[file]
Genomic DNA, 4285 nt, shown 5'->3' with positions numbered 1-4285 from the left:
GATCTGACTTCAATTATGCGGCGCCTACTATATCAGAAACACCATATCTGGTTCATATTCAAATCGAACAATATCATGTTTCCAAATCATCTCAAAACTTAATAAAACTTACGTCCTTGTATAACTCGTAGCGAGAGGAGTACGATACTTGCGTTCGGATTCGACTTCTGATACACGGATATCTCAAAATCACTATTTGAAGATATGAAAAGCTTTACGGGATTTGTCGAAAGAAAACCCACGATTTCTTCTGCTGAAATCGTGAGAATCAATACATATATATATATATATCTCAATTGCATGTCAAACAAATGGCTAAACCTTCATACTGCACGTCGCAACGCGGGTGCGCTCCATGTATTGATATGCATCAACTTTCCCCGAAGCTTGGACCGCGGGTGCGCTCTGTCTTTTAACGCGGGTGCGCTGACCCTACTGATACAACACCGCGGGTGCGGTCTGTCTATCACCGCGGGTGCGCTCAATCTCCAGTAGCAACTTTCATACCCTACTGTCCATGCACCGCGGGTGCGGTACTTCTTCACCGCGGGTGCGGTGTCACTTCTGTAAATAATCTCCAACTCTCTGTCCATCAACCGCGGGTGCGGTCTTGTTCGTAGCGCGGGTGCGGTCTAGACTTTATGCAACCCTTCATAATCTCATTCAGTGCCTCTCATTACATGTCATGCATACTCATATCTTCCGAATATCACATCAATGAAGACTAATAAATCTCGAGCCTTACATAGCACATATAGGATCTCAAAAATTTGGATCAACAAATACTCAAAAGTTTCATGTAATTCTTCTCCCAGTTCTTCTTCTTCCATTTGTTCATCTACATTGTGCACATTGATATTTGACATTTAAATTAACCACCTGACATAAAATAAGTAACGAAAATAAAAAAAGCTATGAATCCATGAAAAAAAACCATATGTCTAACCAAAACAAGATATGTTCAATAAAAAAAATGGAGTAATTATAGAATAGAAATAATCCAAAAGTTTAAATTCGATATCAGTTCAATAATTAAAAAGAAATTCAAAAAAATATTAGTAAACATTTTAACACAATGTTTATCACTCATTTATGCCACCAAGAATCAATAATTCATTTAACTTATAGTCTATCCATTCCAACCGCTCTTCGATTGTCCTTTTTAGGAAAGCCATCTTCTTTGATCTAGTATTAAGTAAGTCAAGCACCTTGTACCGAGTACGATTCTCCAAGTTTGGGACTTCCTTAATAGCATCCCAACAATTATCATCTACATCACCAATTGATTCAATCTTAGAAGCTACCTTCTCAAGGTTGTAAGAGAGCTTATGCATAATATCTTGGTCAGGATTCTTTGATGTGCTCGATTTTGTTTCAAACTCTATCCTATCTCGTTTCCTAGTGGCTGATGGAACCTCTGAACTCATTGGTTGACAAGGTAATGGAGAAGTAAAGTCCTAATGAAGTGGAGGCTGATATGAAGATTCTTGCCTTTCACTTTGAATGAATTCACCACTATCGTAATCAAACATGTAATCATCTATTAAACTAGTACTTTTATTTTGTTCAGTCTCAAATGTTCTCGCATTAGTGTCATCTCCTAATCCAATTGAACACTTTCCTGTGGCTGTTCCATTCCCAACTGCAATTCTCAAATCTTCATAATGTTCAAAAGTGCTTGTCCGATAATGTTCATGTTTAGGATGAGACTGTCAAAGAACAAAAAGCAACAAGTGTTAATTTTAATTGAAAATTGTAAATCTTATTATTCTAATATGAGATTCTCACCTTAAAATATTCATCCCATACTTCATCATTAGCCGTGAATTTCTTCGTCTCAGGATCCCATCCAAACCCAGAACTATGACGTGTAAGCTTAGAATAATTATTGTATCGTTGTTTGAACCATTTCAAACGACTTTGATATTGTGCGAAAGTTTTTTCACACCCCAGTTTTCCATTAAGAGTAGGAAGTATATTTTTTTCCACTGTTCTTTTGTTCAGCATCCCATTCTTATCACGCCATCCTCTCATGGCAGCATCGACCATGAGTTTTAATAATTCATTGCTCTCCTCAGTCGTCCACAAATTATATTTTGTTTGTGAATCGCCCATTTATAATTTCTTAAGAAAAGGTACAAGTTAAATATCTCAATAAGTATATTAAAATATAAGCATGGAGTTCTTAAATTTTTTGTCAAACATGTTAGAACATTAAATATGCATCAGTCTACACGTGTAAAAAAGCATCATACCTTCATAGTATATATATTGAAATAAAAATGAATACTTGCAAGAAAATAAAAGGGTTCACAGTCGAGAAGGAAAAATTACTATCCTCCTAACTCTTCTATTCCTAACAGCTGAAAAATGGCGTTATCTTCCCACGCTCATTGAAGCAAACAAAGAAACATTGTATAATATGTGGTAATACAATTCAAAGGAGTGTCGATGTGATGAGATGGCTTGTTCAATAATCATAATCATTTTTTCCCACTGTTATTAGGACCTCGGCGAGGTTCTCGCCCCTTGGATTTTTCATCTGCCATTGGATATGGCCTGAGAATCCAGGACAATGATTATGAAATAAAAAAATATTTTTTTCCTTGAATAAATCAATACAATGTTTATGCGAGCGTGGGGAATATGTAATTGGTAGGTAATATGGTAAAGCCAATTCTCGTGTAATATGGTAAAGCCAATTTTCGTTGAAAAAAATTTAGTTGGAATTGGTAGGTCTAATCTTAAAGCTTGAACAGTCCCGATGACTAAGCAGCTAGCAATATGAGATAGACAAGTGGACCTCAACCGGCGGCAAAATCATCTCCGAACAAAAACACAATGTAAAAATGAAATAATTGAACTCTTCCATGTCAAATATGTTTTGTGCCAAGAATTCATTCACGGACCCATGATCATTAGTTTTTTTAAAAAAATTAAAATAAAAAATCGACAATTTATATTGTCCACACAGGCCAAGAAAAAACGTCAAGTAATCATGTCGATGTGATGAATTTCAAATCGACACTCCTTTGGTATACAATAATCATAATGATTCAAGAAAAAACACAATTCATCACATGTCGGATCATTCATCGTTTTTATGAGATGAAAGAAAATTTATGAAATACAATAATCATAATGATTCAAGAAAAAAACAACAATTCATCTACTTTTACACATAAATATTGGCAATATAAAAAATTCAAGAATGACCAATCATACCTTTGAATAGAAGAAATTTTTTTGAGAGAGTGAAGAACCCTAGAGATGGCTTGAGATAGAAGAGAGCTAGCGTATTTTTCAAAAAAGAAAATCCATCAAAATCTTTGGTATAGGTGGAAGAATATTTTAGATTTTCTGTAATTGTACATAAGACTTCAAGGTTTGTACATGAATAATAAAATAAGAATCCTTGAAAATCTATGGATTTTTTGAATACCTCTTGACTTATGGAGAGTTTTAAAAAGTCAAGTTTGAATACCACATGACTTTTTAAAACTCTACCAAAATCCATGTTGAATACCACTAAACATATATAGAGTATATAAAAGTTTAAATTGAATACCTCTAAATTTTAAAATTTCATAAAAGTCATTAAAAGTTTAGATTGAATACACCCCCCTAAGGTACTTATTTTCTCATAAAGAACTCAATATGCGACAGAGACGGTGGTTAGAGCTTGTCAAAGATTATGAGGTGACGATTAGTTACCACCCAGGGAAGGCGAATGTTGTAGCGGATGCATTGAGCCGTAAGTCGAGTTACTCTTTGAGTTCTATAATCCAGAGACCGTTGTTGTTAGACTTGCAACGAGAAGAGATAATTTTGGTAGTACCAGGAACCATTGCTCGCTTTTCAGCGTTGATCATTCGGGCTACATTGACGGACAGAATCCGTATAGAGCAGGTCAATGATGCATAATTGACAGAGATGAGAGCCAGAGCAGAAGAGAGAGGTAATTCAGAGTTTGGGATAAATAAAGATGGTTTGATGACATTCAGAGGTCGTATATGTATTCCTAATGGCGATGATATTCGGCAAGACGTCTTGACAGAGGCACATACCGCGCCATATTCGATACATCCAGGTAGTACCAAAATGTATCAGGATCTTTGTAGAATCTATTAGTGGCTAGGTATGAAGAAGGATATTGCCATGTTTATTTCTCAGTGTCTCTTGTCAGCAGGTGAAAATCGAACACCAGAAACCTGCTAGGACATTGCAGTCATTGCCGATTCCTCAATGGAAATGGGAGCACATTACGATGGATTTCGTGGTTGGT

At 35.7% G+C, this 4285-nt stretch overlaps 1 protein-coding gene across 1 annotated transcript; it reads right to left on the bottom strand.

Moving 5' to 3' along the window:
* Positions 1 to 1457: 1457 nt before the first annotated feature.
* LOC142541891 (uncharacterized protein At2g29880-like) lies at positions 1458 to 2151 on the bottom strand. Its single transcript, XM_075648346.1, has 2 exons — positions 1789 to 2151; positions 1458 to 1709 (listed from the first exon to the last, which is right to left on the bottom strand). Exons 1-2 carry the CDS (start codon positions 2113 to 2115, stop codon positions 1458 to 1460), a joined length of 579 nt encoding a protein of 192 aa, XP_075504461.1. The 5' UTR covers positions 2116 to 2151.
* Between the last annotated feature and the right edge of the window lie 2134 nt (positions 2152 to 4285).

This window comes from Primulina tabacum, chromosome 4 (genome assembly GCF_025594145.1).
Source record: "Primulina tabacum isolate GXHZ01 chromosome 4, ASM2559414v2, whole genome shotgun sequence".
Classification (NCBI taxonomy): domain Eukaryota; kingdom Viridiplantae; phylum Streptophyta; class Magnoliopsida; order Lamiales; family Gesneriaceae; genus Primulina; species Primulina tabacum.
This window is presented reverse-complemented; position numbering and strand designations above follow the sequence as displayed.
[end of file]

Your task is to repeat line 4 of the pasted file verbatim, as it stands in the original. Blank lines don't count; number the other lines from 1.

Moving 5' to 3' along the window: